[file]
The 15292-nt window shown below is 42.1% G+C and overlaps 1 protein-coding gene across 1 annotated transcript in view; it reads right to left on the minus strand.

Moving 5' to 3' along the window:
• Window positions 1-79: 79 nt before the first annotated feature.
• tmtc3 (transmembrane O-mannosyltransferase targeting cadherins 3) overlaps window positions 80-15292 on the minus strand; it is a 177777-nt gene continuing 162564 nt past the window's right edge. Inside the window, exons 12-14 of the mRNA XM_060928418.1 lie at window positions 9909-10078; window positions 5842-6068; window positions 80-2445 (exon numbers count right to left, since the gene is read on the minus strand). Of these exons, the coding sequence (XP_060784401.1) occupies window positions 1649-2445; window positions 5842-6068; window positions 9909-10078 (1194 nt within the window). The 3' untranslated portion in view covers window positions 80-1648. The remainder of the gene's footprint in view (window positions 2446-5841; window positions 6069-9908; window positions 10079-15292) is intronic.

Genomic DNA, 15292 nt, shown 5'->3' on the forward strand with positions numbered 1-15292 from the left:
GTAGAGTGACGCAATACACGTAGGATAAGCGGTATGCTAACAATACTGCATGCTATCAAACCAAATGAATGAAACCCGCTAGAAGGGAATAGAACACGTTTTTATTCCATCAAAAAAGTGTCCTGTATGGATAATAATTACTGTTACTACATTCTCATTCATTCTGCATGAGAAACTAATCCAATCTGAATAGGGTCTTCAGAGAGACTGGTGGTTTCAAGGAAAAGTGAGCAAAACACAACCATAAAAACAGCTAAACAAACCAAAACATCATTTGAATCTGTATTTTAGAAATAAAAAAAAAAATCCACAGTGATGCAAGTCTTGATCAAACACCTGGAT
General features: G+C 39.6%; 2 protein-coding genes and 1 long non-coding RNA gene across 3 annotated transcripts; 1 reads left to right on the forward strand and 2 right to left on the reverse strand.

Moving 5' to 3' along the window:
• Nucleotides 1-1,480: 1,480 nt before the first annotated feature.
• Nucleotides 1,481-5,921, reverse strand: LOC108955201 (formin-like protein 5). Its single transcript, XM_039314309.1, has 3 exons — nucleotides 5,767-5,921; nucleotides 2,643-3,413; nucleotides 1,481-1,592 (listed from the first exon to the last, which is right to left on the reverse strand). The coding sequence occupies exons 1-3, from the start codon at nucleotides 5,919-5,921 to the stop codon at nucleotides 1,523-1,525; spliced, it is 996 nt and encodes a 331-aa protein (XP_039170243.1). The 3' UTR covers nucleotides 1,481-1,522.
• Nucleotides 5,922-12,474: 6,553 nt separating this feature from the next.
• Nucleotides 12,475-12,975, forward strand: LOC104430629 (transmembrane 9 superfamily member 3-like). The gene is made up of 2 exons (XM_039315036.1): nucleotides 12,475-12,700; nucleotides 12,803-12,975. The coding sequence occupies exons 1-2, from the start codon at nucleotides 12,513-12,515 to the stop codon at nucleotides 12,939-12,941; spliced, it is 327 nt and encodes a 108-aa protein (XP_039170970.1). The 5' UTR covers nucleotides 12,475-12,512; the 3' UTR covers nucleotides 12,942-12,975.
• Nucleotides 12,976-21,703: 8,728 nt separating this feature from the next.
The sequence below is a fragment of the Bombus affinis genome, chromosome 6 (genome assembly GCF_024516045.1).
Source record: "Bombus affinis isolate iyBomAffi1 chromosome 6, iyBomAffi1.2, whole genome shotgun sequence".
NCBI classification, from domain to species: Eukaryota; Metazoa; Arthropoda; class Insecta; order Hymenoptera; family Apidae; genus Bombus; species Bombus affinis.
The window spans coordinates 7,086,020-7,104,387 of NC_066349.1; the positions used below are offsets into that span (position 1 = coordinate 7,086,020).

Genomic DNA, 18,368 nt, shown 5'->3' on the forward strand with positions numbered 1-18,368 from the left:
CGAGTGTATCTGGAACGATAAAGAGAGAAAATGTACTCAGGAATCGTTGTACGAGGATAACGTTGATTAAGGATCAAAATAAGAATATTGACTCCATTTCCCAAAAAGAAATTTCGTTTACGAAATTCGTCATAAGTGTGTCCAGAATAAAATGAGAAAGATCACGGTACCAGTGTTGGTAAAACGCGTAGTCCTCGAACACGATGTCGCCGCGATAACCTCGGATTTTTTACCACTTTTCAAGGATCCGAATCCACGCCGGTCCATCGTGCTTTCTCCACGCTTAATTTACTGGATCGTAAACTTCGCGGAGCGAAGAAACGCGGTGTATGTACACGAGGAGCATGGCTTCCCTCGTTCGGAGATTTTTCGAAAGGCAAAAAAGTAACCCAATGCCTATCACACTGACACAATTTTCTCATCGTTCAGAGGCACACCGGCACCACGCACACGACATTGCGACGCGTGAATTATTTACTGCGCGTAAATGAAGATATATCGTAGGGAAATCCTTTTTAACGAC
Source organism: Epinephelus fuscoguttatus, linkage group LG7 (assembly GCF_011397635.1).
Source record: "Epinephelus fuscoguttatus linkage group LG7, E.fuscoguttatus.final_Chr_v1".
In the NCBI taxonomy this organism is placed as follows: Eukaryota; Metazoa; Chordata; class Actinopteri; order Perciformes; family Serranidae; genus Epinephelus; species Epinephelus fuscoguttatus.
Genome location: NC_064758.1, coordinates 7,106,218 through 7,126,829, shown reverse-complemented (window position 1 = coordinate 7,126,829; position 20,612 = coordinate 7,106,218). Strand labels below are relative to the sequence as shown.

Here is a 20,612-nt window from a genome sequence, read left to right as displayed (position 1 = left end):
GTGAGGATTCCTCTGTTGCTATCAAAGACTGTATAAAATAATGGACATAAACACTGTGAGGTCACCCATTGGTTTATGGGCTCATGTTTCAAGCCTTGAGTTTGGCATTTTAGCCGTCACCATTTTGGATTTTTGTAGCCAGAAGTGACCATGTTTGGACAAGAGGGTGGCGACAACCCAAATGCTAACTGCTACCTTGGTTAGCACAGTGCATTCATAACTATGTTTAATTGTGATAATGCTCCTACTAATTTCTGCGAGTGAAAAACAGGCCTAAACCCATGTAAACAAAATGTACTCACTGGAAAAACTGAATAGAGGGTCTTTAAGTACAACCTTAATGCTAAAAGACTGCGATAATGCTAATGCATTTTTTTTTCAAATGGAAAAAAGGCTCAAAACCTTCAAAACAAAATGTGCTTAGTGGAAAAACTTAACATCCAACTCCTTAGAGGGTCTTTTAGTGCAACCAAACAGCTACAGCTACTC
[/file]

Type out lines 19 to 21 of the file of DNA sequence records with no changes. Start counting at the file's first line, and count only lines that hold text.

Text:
CGAGTGTATCTGGAACGATAAAGAGAGAAAATGTACTCAGGAATCGTTGTACGAGGATAACGTTGATTAAGGATCAAAATAAGAATATTGACTCCATTTCCCAAAAAGAAATTTCGTTTACGAAATTCGTCATAAGTGTGTCCAGAATAAAATGAGAAAGATCACGGTACCAGTGTTGGTAAAACGCGTAGTCCTCGAACACGATGTCGCCGCGATAACCTCGGATTTTTTACCACTTTTCAAGGATCCGAATCCACGCCGGTCCATCGTGCTTTCTCCACGCTTAATTTACTGGATCGTAAACTTCGCGGAGCGAAGAAACGCGGTGTATGTACACGAGGAGCATGGCTTCCCTCGTTCGGAGATTTTTCGAAAGGCAAAAAAGTAACCCAATGCCTATCACACTGACACAATTTTCTCATCGTTCAGAGGCACACCGGCACCACGCACACGACATTGCGACGCGTGAATTATTTACTGCGCGTAAATGAAGATATATCGTAGGGAAATCCTTTTTAACGAC
Source organism: Epinephelus fuscoguttatus, linkage group LG7 (assembly GCF_011397635.1).
Source record: "Epinephelus fuscoguttatus linkage group LG7, E.fuscoguttatus.final_Chr_v1".